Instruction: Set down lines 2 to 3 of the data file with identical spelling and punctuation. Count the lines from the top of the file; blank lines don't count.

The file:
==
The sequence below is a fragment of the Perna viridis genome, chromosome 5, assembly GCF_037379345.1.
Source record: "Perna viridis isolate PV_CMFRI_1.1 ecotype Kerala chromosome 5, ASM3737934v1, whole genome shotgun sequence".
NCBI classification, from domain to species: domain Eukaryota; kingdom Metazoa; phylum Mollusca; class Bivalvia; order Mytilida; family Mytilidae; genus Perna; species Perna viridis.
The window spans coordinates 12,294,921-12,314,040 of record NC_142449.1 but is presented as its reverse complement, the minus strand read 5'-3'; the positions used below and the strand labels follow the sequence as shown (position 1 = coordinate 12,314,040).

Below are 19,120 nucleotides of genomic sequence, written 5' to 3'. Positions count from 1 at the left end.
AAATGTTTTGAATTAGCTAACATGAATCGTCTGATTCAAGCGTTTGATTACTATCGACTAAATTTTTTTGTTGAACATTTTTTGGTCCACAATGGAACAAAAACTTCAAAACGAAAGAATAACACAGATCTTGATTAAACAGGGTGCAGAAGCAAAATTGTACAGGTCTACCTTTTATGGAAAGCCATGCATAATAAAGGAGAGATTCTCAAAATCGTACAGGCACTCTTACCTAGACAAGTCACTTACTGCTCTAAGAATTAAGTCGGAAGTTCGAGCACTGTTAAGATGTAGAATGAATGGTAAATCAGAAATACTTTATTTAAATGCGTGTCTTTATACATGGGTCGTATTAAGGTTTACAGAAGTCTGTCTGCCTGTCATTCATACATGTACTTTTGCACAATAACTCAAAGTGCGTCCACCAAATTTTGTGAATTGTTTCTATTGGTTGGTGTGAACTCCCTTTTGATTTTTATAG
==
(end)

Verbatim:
Source record: "Perna viridis isolate PV_CMFRI_1.1 ecotype Kerala chromosome 5, ASM3737934v1, whole genome shotgun sequence".
NCBI classification, from domain to species: domain Eukaryota; kingdom Metazoa; phylum Mollusca; class Bivalvia; order Mytilida; family Mytilidae; genus Perna; species Perna viridis.